What Not to Do After a Dental Crown Procedure?

What Not to Do After a Dental Crown Procedure?

Jul 01, 2022

Often, a dental crown is necessary to save a severely damaged, discolored, misshapen, or decayed tooth. A crown is a cup-like dental restoration placed on a tooth to repair or hide the damage. Since the crown covers the entire tooth structure, it significantly improves the tooth’s strength, stability, and appearance.

A dental crown covers a tooth after a root canal treatment, supports a dental bridge, or covers a dental implant. In most cases, you’ll receive two crowns – a temporary crown and a permanent crown. Contact our dentist for dental crowns in Plymouth, NH.

What to Avoid After a Dental Crown Procedure?

Following a dental crown procedure, you must follow your dentist’s aftercare instructions to facilitate proper and faster healing.  It’s worth noting that it takes time for a new crown to heal and function like a natural tooth.

The dental cement that binds the crown to the tooth needs time to solidify. Any disturbances or extreme force can dislodge your new crown. Your gums and teeth may also be sensitive after the procedure. Avoid any habit that can worsen these symptoms.

To help you recover properly and quickly, here’s a list of things to avoid after a dental crown procedure:

  • Chewing while the mouth is numb

Since placing a dental crown requires teeth shaving, the dentist will numb you to prevent pain and anxiety. You may feel the numbing effect for several hours after the procedure. No matter how tempting or safe it might feel to eat, it would be best if you didn’t chew while your mouth is numb. Since your normal sensations of heat and pain aren’t functional, you’re prone to bite or burn yourself or irritate your sore gums. For this reason, it’s essential to avoid chewing or taking hot liquids until the anesthetic wears off.

  • Eating solid foods immediately after the procedure.

Immediately after crown placement, the crown needs more time to set and solidify fully. Any moderate to excessive pressure will likely dislodge, chip, or loosen the crown. It can cause the need to reinstall the crown all over again. For the next three days, completely avoid hard, sticky, or crunchy food items like caramel, nuts, toffee, carrots, and popcorn. Instead, stick to soft food items like eggs, soft vegetables and fruits, mashed potatoes, and oatmeal.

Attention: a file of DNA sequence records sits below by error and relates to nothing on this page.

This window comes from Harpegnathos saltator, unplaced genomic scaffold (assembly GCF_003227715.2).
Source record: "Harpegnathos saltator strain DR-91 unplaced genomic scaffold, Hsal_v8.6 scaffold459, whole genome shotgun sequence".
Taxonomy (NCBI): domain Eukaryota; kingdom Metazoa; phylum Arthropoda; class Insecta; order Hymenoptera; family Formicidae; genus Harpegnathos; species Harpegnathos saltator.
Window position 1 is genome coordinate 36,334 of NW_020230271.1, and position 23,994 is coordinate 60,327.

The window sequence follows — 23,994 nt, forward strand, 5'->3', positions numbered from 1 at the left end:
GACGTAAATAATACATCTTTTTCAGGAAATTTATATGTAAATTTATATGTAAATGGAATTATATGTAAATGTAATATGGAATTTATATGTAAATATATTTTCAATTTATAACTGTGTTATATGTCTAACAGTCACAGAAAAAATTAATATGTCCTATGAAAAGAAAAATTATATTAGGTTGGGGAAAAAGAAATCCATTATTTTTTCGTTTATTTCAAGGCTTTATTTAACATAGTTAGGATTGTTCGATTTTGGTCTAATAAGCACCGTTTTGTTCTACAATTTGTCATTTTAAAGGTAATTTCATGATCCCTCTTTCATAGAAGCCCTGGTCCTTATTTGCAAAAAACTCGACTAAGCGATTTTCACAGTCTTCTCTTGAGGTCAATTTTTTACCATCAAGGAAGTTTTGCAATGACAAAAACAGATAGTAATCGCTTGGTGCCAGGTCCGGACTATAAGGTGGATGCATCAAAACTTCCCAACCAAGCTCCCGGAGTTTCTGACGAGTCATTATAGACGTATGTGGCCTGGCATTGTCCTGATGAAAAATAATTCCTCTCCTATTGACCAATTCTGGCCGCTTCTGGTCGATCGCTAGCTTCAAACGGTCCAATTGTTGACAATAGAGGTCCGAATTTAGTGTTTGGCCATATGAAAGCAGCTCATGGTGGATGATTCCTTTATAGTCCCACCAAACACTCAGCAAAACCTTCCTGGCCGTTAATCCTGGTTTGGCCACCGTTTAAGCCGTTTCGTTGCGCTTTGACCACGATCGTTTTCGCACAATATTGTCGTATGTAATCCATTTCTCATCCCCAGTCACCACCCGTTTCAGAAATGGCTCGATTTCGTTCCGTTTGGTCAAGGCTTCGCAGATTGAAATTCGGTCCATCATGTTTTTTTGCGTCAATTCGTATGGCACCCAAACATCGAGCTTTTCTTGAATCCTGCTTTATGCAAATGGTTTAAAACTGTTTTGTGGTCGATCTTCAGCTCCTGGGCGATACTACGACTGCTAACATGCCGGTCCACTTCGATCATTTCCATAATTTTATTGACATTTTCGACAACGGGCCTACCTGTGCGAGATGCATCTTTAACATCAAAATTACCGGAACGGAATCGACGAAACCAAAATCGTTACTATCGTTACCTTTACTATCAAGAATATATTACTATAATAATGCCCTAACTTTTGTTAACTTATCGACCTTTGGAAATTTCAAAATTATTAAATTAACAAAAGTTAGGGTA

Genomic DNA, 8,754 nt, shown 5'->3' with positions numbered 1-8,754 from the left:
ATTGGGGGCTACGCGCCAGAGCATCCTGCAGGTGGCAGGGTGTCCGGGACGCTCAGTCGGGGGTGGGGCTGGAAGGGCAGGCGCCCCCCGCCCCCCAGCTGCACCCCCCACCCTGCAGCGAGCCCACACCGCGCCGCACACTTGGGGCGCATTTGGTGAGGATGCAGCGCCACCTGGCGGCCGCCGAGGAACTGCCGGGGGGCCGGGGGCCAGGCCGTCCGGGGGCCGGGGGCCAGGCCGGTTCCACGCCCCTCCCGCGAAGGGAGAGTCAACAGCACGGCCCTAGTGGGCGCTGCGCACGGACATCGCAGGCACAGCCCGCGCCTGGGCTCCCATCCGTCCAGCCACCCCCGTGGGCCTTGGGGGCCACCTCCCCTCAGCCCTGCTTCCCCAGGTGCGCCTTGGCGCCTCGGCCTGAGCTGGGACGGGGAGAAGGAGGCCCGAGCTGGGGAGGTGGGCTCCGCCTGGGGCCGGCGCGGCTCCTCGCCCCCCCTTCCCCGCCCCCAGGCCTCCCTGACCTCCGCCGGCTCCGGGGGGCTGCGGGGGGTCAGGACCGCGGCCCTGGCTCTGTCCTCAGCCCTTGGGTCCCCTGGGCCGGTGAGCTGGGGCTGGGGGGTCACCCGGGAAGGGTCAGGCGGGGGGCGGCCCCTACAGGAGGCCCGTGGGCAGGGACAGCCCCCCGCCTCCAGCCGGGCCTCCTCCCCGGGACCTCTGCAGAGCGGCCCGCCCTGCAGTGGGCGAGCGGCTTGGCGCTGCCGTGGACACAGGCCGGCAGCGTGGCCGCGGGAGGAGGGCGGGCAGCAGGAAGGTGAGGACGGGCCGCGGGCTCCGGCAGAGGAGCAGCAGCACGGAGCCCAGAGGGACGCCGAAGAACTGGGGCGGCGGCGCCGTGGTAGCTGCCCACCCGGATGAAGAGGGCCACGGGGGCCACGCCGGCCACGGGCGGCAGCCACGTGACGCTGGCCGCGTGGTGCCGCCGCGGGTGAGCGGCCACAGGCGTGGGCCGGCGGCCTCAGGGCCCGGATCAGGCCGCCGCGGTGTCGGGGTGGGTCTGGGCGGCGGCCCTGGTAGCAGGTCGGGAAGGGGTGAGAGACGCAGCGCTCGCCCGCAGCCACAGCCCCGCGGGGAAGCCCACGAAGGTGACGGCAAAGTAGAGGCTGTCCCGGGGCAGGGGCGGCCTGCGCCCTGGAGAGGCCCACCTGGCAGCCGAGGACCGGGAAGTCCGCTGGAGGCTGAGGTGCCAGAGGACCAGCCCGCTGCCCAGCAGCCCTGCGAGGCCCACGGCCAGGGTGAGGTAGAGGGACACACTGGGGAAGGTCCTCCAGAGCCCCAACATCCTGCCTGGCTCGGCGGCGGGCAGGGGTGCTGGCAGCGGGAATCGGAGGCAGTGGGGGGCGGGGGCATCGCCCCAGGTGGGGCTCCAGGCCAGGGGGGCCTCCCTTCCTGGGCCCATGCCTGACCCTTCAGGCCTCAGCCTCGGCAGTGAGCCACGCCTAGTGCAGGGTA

• Ignoring discomfort and other side effects

Following a dental crown procedure, it’s normal to experience discomfort like a sore, swollen, and sensitive gums or tooth sensitivity. Your dentist will likely prescribe some medication to alleviate the discomfort. You can also use home remedies like ice packs and saltwater rinses. Fortunately, these effects only last for a few days.

While rare, complications can happen. Contact your dentist immediately if your symptoms worsen or persist. Seek emergency dental care if you experience fever, infections, and other serious side effects.

  • Touching or disturbing the crown

While it might be tempting, completely avoid touching the crowned tooth with your fingers or tongue. When brushing and flossing, brush gently around the restored tooth. Too much pressure can cause the crown to dislodge, crack, or loosen.

  • Ignoring a crown that doesn’t feel right

While rare, a crown can be placed incorrectly. The crown can be higher than the adjacent teeth, feel loose, or cause significant discomfort. Notify your dentist if your crown doesn’t feel right. An ill-fitting crown can cause decay and other complications.

  • Not maintaining good oral habits

Like your natural teeth, a dental crown can get damaged if neglected. For instance, a crown can chip, crack, fall out, or develop decay in the underlying tooth. Keep your crown in perfect condition by maintaining excellent dental hygiene, and avoid damaging habits like chewing hard foods and non-food items like pens and nails. Schedule routine dental exams and cleanings and maintain a healthy diet.

Schedule an Appointment Today

Are you interested in dental crowns and other restorative treatments? Contact Dental Arts of Plymouth to book an appointment with our dentist in Plymouth, NH.

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